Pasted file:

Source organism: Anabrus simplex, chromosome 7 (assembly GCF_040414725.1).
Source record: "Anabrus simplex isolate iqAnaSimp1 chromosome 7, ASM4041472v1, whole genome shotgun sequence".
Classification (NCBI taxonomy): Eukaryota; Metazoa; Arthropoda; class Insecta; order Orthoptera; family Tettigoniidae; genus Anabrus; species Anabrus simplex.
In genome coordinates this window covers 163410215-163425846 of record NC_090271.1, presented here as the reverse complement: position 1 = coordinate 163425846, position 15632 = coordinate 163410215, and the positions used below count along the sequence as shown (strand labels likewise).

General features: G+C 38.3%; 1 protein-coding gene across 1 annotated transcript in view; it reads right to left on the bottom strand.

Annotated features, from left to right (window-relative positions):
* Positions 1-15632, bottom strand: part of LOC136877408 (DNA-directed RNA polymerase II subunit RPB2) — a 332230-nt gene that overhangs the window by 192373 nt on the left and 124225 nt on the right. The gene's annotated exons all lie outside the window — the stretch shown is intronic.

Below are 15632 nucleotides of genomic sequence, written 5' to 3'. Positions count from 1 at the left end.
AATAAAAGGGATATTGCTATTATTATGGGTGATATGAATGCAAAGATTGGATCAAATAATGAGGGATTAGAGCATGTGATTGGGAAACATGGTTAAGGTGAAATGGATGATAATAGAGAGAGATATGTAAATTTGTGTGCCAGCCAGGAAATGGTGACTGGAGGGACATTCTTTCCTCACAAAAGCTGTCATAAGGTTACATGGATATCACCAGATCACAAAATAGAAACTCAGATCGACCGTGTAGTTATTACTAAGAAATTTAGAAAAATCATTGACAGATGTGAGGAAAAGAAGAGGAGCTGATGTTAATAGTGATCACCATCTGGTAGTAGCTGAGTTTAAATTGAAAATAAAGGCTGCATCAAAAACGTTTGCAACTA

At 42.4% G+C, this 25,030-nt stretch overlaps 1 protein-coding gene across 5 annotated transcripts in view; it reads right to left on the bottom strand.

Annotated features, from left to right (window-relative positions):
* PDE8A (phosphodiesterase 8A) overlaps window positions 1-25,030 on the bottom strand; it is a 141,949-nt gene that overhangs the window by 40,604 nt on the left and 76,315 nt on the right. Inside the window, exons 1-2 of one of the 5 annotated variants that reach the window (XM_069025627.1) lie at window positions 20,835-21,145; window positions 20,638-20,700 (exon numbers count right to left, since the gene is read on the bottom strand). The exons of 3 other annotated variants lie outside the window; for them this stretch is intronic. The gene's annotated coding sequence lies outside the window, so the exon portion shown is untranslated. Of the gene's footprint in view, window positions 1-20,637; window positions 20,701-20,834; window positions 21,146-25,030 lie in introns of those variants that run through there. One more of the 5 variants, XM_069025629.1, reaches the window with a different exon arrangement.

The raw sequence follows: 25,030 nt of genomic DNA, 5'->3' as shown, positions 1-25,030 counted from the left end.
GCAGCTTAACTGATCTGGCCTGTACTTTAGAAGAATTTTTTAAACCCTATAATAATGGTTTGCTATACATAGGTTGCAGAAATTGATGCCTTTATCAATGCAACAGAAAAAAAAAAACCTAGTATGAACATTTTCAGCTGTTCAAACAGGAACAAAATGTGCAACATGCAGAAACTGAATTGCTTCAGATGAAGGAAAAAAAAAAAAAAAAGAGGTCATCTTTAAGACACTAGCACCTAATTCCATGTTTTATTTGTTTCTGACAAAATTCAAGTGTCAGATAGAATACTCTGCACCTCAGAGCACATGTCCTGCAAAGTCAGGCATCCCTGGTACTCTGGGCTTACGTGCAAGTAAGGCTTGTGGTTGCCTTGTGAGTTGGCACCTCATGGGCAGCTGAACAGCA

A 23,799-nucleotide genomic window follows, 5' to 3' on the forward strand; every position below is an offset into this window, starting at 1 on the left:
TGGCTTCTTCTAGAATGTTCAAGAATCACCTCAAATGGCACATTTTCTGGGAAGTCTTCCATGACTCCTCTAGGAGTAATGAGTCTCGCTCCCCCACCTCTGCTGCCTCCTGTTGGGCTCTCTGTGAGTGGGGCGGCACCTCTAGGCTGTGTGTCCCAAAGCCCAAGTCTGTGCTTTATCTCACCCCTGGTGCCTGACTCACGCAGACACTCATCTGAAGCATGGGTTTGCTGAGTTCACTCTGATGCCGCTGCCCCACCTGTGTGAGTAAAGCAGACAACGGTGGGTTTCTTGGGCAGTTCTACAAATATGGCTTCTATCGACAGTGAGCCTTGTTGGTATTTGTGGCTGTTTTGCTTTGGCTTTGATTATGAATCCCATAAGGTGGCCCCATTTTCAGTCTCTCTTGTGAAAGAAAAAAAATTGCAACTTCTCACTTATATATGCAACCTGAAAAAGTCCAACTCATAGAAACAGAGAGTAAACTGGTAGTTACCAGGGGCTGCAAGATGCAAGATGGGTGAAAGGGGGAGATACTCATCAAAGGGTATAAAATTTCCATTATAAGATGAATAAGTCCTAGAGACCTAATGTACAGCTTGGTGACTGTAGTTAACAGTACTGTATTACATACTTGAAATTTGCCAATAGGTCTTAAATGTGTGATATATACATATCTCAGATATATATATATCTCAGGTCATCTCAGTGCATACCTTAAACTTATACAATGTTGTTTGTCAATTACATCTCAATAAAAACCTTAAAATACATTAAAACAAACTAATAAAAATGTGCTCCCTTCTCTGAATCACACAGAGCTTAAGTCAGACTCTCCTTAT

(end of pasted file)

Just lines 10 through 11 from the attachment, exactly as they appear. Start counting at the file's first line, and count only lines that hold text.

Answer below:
At 42.4% G+C, this 25,030-nt stretch overlaps 1 protein-coding gene across 5 annotated transcripts in view; it reads right to left on the bottom strand.

Annotated features, from left to right (window-relative positions):